Garmin Vivosmart HR+: Now With GPS, But Worth The Upgrade?

Garmin is splitting the hairs further with its lineup of activity trackers with the vivosmart HR+, a wristband that has all the features of the regular vivosmart HR, but also includes GPS for more accurate tracking when you're out for a run. Available for $219.99—$60 more than the vivosmart HR—, the vivosmart HR+ could be a good option for those who want an all-around fitness tracker, but want something slimmer and more discreet than the wider vivoactive HR or Fitbit Surge.

The vivosmart HR is our current favorite activity tracker; it features a black and white display that not only shows your current steps, sleep, and heart rate, but can also deliver notifications from your smartwatch, as well as the weather. It just edged out the Fitbit Charge HR in a head-to-head matchup. It also has Garmin's Move IQ, which will automatically detect whatever activity you're engaged in, and start tracking it accordingly.

MORE: Fitness Tracker Buying Guide

Where the vivosmart HR+ separates itself is with the built-in GPS, which enables runners to record where they ran, instead of just the distance. Other running features include Auto Pause, Auto Lap, and a Run/Walk feature. Like the regular vivosmart HR, the HR+ is water resistant up to 165 feet.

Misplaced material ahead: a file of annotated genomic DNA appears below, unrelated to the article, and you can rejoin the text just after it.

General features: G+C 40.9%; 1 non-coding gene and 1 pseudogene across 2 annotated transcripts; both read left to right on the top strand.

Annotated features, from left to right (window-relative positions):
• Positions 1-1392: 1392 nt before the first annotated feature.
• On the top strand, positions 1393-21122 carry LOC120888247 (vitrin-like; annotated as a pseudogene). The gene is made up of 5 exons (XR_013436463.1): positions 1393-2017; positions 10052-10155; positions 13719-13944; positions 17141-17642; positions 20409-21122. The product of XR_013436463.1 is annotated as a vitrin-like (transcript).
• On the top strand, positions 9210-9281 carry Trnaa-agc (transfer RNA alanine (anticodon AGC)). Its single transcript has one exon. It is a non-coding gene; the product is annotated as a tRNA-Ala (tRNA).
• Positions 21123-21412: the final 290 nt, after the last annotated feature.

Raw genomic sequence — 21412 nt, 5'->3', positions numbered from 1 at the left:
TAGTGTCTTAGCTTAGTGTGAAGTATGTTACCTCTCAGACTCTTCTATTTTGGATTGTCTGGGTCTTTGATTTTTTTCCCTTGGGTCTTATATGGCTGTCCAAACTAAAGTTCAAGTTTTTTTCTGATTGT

The vivosmart HR+ will last up to five days in activity tracking mode—similar to the regular vivosmart HR—and up to eight hours when using GPS. It will come in black/gray, purple, and blue.

At this point, Garmin now has a pretty comprehensive lineup of fitness trackers: the $99 vivofit 3, vivosmart HR and vivomove (both $149), the vivosmart HR+ ($219), and the vivoactive HR ($249)—to say nothing of its myriad GPS running watches. However, I'm not sure how much of a value add GPS is to a device with a screen as small as the vivosmart HR. As a runner, I would prefer a more dedicated device such as the $219 Garmin Forerunner 225, our current favorite GPS watch. But the wider range of activities tracked by the vivosmart HR+, plus its small size, may prove attractive to those who want an all-purpose device that can blend in easily with whatever they wear.

Mike Prospero
U.S. Editor-in-Chief, Tom's Guide

Michael A. Prospero is the U.S. Editor-in-Chief for Tom’s Guide. He oversees all evergreen content and oversees the Homes, Smart Home, and Fitness/Wearables categories for the site. In his spare time, he also tests out the latest drones, electric scooters, and smart home gadgets, such as video doorbells. Before his tenure at Tom's Guide, he was the Reviews Editor for Laptop Magazine, a reporter at Fast Company, the Times of Trenton, and, many eons back, an intern at George magazine. He received his undergraduate degree from Boston College, where he worked on the campus newspaper The Heights, and then attended the Columbia University school of Journalism. When he’s not testing out the latest running watch, electric scooter, or skiing or training for a marathon, he’s probably using the latest sous vide machine, smoker, or pizza oven, to the delight — or chagrin — of his family.